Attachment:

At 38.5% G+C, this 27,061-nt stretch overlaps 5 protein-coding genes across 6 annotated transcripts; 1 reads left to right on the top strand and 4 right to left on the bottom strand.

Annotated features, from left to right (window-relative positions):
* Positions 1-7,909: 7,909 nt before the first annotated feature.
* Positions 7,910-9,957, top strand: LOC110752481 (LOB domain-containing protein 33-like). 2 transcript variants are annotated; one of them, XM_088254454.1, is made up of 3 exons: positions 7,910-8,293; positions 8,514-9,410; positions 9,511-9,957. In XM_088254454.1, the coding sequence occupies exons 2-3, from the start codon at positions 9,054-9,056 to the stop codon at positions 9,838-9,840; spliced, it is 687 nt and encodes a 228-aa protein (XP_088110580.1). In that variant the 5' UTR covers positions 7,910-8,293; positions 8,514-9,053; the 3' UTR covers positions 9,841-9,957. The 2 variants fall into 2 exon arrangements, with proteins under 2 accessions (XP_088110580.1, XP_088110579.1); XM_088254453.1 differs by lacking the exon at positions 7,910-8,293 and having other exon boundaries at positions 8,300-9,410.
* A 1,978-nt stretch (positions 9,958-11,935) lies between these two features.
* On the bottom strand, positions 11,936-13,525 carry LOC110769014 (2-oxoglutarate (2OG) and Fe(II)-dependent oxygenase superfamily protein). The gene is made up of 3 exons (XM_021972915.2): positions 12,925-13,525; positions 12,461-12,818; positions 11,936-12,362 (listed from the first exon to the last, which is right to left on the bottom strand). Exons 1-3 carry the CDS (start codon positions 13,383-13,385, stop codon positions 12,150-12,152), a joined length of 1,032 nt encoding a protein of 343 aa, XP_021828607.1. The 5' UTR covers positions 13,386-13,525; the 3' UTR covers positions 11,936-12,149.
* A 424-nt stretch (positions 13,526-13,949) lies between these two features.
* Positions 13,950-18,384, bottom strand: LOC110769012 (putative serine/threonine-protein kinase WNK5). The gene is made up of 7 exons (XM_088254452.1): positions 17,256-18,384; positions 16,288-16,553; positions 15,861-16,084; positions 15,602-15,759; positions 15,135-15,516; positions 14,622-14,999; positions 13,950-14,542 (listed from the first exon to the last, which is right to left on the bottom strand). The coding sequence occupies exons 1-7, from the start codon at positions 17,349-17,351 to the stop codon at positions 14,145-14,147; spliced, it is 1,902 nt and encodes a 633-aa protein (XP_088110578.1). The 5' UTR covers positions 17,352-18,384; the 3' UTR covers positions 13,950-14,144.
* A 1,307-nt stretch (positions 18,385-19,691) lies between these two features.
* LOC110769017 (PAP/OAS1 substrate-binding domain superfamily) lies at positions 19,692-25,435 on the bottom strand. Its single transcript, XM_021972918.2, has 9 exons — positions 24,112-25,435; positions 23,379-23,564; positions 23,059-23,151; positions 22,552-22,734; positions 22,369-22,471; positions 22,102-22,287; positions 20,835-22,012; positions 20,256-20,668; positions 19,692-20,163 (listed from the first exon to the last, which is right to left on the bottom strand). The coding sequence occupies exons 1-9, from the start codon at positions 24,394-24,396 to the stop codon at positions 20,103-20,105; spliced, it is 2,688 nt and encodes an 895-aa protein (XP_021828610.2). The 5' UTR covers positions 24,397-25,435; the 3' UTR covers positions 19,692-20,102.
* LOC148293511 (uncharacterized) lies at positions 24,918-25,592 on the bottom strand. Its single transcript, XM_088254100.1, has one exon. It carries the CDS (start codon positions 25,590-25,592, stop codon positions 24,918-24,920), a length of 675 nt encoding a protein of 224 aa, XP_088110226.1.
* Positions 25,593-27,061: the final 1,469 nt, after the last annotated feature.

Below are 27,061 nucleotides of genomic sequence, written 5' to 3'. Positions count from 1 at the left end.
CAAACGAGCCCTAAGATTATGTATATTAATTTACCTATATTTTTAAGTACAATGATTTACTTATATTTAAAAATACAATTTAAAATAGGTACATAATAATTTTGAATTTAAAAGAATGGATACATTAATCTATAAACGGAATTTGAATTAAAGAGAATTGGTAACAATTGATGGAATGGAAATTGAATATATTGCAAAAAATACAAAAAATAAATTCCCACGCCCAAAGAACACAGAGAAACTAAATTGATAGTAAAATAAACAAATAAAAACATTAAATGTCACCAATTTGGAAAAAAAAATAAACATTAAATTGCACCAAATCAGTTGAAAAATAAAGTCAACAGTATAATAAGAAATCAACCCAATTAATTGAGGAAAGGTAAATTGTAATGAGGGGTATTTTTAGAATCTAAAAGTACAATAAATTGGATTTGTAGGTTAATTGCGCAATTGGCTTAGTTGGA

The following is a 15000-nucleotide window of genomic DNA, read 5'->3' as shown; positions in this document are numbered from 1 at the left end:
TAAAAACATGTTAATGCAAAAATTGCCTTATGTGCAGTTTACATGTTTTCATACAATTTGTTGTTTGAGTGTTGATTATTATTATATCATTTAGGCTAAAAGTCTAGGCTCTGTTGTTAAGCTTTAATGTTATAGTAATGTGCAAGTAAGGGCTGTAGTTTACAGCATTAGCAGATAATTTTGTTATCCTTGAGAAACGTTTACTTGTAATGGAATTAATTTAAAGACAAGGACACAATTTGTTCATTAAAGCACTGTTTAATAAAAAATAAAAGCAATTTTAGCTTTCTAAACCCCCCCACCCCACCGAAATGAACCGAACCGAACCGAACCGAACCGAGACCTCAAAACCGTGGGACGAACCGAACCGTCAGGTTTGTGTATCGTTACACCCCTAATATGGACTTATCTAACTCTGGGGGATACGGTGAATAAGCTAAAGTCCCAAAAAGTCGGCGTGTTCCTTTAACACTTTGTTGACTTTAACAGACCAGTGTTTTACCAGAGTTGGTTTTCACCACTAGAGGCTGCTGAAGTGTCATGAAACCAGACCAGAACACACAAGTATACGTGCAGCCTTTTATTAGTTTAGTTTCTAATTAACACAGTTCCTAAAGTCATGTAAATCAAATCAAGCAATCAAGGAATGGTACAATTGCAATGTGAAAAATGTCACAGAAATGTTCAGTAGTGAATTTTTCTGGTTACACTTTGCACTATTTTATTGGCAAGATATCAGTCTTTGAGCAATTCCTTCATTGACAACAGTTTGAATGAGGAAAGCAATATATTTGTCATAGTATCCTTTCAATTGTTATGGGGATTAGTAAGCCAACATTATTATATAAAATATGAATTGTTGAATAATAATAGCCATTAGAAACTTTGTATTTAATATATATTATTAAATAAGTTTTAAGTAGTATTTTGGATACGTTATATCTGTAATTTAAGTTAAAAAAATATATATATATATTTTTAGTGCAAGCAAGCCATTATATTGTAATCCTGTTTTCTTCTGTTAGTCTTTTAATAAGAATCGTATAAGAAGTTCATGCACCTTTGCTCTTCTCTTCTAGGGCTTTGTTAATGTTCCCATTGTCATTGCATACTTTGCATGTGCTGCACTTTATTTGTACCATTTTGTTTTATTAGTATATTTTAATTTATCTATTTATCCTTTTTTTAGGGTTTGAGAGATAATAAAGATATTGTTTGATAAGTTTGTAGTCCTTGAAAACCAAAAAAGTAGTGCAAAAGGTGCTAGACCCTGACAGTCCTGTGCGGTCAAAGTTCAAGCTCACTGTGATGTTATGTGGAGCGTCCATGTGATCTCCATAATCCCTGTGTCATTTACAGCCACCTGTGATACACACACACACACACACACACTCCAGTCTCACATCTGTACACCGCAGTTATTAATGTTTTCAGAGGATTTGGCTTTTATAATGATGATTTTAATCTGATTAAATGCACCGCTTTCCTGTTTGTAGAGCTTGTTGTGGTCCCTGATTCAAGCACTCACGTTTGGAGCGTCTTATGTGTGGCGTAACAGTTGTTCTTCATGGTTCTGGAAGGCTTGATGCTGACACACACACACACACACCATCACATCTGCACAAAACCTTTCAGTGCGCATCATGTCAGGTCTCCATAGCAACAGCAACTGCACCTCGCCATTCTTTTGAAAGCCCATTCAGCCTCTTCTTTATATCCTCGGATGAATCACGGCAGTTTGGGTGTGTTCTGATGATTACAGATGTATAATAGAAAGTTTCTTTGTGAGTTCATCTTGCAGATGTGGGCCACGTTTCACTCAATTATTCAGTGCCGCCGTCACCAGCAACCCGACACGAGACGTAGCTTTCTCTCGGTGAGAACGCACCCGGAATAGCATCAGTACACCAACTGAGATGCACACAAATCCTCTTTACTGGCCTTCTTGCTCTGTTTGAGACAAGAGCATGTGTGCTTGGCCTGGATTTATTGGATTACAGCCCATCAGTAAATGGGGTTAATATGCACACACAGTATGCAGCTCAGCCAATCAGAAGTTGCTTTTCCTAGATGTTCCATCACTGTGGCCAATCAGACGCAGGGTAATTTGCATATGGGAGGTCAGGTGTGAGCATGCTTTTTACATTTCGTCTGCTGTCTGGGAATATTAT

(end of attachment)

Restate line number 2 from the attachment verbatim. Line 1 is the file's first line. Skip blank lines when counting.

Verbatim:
Annotated features, from left to right (window-relative positions):